Season 4 | Episode 4
Title: Sleep Bonus
Guest: Dr. Richard Schwab, Chief, Division of Sleep Medicine Professor of Medicine at the Hospital of the University of Pennsylvania
Joe McIntyre: Hello, and welcome back to the Merck Manuals Medical Myths podcast, where we set the record straight on today's most talked about medical topics and questions. I'm your host, Joe McIntyre. And on this bonus episode, we welcome back Dr. Richard Schwab. Again, Dr. Schwab is a professor of medicine at the University of Pennsylvania in Philadelphia, where he is the chief of the Division of Sleep Medicine. And on this episode, we're going to dive into the topic of dreaming: what they are, how they work, if they mean anything, and Dr. Schwab is going to tell us a little bit about that. Let’s start off with a bit of a basic question: what are dreams exactly, and why do we experience them?
Dr. Richard Schwab: To answer this question, there's two parts of sleep. There's something called non-REM sleep, which is non-rapid eye movement, and then there's REM sleep, which is rapid eye movement. So, we mostly dream in REM sleep, and about 25% of your night is rapid eye movement sleep where you're going to dream, and the rest of it is non-REM sleep. If you normally sleep eight hours, and I let you sleep for 10 hours, but every time you go into dreaming sleep or rapid eye movement sleep, I knocked you out of that with a tone, so you don't have any REM sleep, you'll feel really tired when you wake up in the morning, even though you slept two hours longer. On the other hand, if I let you only sleep six hours, and I magically increased your REM sleep or your dreaming time, you'll wake up after that six hours and feel like a million bucks. So dreaming is a part and parcel of rapid eye movement sleep and we know rapid eye movement sleep is important for restoration and how you feel the next day.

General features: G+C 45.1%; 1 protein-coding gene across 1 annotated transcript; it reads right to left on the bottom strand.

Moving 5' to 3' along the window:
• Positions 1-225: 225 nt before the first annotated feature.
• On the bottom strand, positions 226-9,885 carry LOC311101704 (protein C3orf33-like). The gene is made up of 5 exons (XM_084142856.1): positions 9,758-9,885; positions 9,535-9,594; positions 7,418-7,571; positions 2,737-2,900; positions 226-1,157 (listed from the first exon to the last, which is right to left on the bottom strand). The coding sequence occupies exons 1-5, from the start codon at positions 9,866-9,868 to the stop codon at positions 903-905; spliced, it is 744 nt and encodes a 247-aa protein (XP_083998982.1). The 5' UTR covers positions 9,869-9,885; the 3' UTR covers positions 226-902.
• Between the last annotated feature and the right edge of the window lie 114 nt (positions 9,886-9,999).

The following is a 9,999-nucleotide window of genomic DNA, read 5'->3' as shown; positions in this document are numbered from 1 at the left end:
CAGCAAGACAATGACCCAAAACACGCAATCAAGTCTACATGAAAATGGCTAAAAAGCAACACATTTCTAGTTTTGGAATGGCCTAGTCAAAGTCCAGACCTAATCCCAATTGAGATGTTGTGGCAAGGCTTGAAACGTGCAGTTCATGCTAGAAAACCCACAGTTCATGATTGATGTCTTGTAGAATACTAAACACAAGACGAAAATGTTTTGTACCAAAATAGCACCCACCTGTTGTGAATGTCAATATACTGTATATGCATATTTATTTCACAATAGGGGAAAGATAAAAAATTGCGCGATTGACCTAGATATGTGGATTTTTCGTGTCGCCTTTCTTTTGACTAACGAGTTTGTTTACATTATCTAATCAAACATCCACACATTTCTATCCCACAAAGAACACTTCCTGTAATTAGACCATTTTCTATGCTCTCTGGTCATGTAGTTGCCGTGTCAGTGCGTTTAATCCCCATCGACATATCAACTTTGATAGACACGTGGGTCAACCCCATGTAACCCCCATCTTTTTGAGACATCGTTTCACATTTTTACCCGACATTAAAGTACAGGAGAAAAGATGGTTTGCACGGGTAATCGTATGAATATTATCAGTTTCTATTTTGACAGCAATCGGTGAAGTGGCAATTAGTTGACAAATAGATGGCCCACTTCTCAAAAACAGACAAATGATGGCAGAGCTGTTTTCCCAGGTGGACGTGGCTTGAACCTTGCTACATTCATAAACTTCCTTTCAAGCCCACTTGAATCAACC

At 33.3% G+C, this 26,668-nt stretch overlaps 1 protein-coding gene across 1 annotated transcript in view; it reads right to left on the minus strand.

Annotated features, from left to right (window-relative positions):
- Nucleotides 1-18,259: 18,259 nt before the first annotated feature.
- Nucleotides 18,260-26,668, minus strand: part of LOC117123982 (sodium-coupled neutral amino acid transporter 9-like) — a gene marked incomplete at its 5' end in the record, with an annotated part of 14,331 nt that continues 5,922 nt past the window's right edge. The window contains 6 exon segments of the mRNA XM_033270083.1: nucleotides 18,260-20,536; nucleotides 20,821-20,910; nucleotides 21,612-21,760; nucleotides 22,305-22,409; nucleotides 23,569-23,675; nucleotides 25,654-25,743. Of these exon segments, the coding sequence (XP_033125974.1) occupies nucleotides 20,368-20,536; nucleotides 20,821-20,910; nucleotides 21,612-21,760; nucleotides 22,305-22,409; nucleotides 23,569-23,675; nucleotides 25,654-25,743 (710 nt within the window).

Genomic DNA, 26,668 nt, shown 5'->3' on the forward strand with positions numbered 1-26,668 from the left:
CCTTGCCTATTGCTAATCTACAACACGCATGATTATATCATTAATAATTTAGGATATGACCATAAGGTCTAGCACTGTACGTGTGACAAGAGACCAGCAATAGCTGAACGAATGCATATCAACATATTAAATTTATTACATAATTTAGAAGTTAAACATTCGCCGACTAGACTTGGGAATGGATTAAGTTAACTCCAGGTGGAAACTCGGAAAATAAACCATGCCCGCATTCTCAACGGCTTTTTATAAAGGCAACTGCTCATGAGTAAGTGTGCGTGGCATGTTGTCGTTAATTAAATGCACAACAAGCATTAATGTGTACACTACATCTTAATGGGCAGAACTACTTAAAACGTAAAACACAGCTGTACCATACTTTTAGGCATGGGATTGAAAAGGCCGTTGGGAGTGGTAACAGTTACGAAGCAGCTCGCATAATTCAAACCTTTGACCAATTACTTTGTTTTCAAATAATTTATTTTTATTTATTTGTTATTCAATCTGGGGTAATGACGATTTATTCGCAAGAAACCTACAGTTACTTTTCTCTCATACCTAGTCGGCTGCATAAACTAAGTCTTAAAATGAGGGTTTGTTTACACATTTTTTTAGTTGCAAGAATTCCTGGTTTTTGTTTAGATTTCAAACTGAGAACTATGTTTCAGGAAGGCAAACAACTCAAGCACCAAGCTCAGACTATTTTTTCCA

Joe McIntyre: Does everybody dream? Or there's some people who either just don't dream or, on the other side, they just forget them? Do they dream but just forget that they actually had those dreams?
Dr. Richard Schwab: Right. So, if you didn't have any rapid eye movement sleep, so you're on a medication that knocked you out of rapid eye movement sleep or, for whatever reason you didn't have any REM sleep that night, you might not dream, but that's not the norm. Pretty much everybody dreams, and they have rapid eye movement sleep, they just forget them. You don't remember them. So, unless you're waking up right out of a REM period, you're not going to remember your dream.
Joe McIntyre: So, it's not necessarily a good thing or a bad thing that someone can't remember their dreams? It really doesn't matter?